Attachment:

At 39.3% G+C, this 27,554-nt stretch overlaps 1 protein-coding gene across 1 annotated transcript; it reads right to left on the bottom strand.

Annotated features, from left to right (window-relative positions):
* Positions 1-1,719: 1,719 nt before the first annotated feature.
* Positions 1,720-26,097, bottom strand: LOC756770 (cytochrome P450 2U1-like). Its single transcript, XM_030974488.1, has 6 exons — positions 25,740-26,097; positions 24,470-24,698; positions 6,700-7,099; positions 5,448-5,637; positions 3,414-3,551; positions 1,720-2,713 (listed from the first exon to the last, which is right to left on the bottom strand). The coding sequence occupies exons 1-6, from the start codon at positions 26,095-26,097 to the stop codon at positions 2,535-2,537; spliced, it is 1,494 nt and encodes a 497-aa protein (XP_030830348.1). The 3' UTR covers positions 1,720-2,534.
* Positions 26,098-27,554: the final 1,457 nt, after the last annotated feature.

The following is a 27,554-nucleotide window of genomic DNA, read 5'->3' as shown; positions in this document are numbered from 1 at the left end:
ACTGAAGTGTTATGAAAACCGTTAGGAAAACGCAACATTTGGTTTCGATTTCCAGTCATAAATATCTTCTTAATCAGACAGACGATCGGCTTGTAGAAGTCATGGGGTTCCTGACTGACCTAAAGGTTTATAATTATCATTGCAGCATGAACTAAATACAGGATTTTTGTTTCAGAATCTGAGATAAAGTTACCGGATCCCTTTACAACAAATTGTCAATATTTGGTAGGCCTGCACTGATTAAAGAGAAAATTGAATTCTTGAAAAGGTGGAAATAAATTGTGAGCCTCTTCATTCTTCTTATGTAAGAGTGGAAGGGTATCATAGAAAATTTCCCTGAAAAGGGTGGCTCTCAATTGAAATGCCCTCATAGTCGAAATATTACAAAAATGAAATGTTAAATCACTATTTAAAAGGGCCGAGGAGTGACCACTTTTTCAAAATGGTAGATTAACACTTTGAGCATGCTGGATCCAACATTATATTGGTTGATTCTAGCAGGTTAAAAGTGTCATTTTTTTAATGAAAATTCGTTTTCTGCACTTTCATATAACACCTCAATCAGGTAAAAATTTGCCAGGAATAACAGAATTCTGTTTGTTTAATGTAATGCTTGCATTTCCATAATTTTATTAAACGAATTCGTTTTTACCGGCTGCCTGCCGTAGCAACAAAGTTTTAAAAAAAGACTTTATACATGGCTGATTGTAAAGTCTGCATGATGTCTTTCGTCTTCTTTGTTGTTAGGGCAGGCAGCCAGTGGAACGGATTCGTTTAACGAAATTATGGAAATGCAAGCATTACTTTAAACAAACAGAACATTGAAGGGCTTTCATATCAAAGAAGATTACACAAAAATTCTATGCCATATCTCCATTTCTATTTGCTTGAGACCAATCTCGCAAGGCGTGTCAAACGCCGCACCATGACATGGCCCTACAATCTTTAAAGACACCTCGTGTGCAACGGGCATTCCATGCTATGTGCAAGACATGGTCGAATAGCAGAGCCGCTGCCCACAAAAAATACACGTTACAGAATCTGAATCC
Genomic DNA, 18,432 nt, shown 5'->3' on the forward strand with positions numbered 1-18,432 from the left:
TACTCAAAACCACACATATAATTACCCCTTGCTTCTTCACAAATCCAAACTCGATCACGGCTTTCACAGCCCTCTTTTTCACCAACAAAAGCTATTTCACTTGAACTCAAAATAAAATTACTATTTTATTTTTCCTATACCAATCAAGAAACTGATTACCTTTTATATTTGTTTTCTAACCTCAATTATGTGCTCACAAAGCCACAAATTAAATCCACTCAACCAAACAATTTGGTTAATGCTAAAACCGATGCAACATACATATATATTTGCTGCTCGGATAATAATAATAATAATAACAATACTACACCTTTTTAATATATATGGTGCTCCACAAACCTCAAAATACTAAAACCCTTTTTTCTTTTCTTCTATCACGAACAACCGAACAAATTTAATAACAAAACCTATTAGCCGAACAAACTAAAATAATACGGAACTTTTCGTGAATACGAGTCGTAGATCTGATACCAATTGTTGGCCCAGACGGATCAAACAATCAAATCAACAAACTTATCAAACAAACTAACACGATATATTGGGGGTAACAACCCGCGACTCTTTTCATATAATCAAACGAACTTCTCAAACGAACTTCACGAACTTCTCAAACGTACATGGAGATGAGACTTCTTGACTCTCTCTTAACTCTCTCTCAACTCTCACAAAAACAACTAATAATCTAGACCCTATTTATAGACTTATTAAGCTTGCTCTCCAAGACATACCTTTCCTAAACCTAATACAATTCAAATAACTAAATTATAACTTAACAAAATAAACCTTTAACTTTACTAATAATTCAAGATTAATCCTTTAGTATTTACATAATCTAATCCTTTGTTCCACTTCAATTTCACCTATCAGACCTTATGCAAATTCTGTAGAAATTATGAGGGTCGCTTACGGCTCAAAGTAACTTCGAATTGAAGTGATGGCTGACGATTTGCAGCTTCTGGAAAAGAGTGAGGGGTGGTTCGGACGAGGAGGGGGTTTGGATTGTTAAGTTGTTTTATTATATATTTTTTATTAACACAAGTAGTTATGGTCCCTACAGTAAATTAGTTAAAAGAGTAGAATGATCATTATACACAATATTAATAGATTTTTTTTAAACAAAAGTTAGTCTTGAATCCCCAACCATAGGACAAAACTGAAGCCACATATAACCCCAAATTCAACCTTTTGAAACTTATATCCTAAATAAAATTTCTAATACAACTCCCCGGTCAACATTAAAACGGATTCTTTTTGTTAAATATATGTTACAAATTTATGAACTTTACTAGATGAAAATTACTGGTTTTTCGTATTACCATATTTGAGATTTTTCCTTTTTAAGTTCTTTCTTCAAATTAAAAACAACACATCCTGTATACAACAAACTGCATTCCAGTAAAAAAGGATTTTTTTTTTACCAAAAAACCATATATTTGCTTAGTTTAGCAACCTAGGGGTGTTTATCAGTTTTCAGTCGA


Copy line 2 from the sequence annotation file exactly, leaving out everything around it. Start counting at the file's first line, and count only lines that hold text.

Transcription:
Annotated features, from left to right (window-relative positions):